Although I cannot point to any research that supports what I’m about to say, I can say that, from my own experience of being in many difficult  situations, I always feel much better after going through the process of breaking down the problem then specifically asking myself how to solve each piece of the problem then simply coming up with “possible” solutions as opposed to “actual” solutions. If I do happen to come up with an actual solution then of course I feel better because I know that the problem has been addressed. However, if I have not come up with a solution I still feel better as a result of knowing that I’ve come up with some possible solutions. However, the creation of the possible solutions only buys time. I know that I need to develop possible solutions to the point where they are closer to actual solutions over time otherwise I will slowly slide back into feeling bad again. The timeframe within which this sequence must be completed is obviously determined by the timeframe conferred on me by the problem.

In the first part of this process, as you come with ideas you will imagine them being implemented in the future. When you do this the body will respond by feeling the same (if the idea has no impact), worse (if the idea makes the situation worse) or better (if you imagine that the idea will / might work). This is your natural tool for analyzing potential solutions – you imagine the possible solution in reality and, depending on what happens, you feel good, neutral or bad. If you have come up with a potential solution it gives you hope and hope is the light at the end of the tunnel that makes you feel better (even if it is only temporary because, of course, the hope must be replaced with an actual solution or a mitigating solution before the future problem scenario becomes a reality in the present).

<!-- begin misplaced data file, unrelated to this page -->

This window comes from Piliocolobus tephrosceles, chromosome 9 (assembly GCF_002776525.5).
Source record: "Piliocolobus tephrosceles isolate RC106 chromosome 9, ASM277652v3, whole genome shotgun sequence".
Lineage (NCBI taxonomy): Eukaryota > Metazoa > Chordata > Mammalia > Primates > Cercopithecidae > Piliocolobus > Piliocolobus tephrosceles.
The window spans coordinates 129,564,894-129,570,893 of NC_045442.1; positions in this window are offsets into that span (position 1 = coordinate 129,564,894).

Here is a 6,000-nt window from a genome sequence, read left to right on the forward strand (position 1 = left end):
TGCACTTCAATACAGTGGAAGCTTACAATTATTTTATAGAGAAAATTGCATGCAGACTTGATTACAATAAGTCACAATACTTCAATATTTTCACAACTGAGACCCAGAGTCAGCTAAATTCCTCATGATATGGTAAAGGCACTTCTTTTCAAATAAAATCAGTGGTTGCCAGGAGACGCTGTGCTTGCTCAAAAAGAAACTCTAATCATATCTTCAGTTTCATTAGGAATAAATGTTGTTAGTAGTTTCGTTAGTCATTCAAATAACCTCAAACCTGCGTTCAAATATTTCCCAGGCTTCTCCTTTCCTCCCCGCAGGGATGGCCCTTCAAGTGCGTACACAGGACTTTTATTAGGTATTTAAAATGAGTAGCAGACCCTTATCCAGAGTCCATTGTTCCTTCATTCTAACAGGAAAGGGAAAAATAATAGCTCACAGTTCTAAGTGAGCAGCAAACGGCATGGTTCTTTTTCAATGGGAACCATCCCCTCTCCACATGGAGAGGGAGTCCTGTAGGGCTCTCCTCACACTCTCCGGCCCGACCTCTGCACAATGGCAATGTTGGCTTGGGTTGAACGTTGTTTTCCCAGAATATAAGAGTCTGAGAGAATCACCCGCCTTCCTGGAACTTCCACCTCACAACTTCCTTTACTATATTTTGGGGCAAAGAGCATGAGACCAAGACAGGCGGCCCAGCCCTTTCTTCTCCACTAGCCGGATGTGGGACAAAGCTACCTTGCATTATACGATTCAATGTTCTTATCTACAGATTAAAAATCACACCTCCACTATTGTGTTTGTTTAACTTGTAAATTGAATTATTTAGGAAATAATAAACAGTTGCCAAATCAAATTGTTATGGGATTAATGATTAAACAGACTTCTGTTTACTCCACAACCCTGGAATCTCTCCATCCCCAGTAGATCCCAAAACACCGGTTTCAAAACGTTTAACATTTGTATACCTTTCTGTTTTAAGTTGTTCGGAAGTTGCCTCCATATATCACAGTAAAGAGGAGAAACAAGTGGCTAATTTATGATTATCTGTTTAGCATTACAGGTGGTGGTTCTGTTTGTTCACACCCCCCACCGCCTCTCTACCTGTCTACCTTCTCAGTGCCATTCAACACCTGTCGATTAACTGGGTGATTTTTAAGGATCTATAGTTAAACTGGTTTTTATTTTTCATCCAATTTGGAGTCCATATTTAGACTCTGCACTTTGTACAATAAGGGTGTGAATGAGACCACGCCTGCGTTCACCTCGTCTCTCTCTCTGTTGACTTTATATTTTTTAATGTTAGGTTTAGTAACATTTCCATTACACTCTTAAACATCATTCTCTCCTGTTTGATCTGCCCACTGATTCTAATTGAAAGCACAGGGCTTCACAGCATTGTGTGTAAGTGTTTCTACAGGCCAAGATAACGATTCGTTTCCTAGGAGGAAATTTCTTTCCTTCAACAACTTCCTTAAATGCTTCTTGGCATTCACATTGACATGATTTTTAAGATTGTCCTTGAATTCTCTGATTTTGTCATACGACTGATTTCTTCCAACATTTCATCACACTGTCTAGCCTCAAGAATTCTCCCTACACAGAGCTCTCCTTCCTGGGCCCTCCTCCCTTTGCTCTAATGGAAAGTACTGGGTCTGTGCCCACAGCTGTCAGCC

Negative thoughts and emotions impact your ability to deal with the situation, particularly if you are in a time sensitive scenario. In this situation, it’s critical to shift your state of mind in a way that allows you to observe the situation without the high-intensity impact of negative thoughts and emotions distracting you from the cold hard analysis that needs to happen right now. This is often called the “observer mode”. It allows you to be more analytical and to get a better understanding of the problem and approach the development of the solution with the more neutral approach of an observer. This ability to create a temporary detachment from your reality in order to be able to analyze the situation free of emotional distraction is extremely powerful. If you are dealing with genuinely difficult situations I strongly suggest you learn more about and to develop this skill (I cannot stress this enough). It is even more important if you are in a situation where other people will be affected by your decisions.